Television, Media Usage and Internet Safety

As children grow and develop, they can easily be influenced by what they see and hear. While television programs and internet sites can be educational, many children are exposed to content that is inappropriate.

Parents can help decrease the harmful effects of media usage by closely watching what their child is viewing on television and the internet.

  • Choose programs for your child to watch. Always plan what your child will see on TV. Do not turn on the TV randomly. You may give choices between two programs you think are right for your child.
  • Turn to educational shows from the local Public Broadcasting Service (PBS), or from programming such as the Discovery or History channels.
  • Watch TV with your child. Talk about what happened on the show. Talk about what was good or what was bad about the program and the difference between reality and make-believe.
  • Turn the TV off if the program is something you believe your child should not see.
  • Do not assume all cartoons are acceptable and appropriate, as many cartoons contain violence.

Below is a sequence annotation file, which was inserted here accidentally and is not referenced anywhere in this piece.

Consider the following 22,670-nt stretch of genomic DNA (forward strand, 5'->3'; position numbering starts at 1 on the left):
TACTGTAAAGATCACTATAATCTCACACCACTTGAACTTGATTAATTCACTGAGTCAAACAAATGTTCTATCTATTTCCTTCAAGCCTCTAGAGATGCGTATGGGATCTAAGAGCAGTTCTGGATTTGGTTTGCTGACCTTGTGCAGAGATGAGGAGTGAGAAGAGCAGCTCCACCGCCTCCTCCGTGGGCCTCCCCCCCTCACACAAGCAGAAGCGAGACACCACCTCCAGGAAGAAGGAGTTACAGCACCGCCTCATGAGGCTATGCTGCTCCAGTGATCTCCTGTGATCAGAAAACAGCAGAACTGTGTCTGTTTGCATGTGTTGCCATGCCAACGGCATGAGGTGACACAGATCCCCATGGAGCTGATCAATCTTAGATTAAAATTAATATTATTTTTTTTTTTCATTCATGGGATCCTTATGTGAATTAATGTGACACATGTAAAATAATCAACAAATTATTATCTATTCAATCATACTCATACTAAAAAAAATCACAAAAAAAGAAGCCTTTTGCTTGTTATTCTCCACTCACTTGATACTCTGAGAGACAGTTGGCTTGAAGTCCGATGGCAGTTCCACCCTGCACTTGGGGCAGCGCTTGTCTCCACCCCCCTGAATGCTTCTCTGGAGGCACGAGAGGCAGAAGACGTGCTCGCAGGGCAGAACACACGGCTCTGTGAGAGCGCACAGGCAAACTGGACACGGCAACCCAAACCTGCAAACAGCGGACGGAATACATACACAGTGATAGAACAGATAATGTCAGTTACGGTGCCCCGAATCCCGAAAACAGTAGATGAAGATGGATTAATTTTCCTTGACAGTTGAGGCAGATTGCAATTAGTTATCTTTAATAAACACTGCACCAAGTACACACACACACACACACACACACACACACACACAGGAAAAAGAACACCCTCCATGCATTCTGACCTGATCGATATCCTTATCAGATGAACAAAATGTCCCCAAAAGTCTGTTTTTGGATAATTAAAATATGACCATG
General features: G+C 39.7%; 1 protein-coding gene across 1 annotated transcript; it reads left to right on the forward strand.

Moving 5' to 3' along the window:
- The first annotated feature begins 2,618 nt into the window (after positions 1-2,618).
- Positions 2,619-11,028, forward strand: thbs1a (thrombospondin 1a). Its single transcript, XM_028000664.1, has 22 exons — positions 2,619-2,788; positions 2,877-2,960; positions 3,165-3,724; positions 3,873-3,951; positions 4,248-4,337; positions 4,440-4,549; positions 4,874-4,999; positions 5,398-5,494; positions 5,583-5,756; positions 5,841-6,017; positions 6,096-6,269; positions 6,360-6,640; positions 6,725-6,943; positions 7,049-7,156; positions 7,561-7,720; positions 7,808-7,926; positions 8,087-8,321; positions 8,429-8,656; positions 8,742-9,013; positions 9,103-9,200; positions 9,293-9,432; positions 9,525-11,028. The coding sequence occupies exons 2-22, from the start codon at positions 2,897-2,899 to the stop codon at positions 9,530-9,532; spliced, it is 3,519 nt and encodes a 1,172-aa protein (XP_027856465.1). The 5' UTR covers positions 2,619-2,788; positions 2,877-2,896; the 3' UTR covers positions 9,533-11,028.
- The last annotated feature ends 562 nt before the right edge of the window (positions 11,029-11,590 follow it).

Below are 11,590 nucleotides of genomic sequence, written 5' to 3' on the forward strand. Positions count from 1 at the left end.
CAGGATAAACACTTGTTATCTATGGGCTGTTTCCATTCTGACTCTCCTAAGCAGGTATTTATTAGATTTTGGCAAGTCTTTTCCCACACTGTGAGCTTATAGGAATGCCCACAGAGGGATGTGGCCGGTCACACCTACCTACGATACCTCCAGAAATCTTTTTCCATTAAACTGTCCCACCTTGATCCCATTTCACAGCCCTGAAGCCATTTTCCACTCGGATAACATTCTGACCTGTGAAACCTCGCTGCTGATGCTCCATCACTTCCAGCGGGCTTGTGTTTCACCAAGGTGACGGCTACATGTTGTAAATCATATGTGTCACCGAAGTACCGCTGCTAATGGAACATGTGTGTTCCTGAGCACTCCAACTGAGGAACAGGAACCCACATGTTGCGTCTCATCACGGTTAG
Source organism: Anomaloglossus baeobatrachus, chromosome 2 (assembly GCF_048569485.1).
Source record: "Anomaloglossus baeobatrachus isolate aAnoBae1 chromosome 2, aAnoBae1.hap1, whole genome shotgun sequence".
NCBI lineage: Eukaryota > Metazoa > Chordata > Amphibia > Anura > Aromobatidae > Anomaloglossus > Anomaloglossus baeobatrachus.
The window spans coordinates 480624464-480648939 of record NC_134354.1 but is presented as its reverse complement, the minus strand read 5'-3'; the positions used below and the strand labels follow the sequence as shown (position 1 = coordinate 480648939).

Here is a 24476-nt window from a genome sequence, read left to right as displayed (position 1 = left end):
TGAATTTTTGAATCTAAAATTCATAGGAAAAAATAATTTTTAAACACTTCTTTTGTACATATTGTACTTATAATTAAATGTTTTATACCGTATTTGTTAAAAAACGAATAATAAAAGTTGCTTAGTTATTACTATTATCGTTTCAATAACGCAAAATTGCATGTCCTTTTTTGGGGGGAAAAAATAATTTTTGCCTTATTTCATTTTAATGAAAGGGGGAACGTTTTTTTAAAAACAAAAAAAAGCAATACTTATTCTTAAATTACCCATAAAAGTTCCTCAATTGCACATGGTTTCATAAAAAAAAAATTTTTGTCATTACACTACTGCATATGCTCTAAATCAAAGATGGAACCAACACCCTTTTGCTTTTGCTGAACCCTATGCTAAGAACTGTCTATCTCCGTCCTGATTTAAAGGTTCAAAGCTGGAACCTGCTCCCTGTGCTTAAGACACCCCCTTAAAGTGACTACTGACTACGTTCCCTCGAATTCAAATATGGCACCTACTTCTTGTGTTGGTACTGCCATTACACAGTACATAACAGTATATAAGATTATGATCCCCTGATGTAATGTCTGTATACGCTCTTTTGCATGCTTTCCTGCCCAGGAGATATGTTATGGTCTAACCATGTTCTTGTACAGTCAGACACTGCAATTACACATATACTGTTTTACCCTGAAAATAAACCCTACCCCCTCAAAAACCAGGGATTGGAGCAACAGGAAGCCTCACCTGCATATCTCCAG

• Many daytime programs (such as soap operas and talk shows) are not appropriate for children.
  • Be a good example to your child by not watching too much television yourself. Be involved in other activities, especially reading. Read to your child.
  • Avoid using the TV as the child's “babysitter.”
  • Encourage play and exercise for your child. Plan other fun activities for your child, so he or she has choices other than TV.
  • Limit using TV as a reward for good behavior. Instead, offer a trip to the park, a festival, playground or a visit to a relative or friend's house.
  • Do not watch TV during meal times.
  • Keep the computer in a common area of the house. This helps to make watching easier.
  • Use parental control and filtering settings on the computer.
  • Bookmark the sites your children go to often to make access easier.
  • Watch your credit card and phone bills for unusual charges.
  • Share an email account with your child so you can monitor it.
  • Older kids may be very computer savvy but they still need to be watched for safe behaviors.
  • Be aware of internet safety practices at school and at the home of your child’s friends.
  • Discuss internet safety with your child as soon as he or she starts using the computer.
  • Stay away from chat rooms.
  • Never give out ANY personal information including what city you live in, your age, your real name or what school you go to.
  • NEVER agree to meet someone you met online in person.
  • NEVER share photographs of yourself with someone you don’t know.
  • If you receive an email that makes you feel uncomfortable or threatened, tell your parents right away and do not respond.
  • Remember that people may not be who they say they are.

Last Updated 09/2012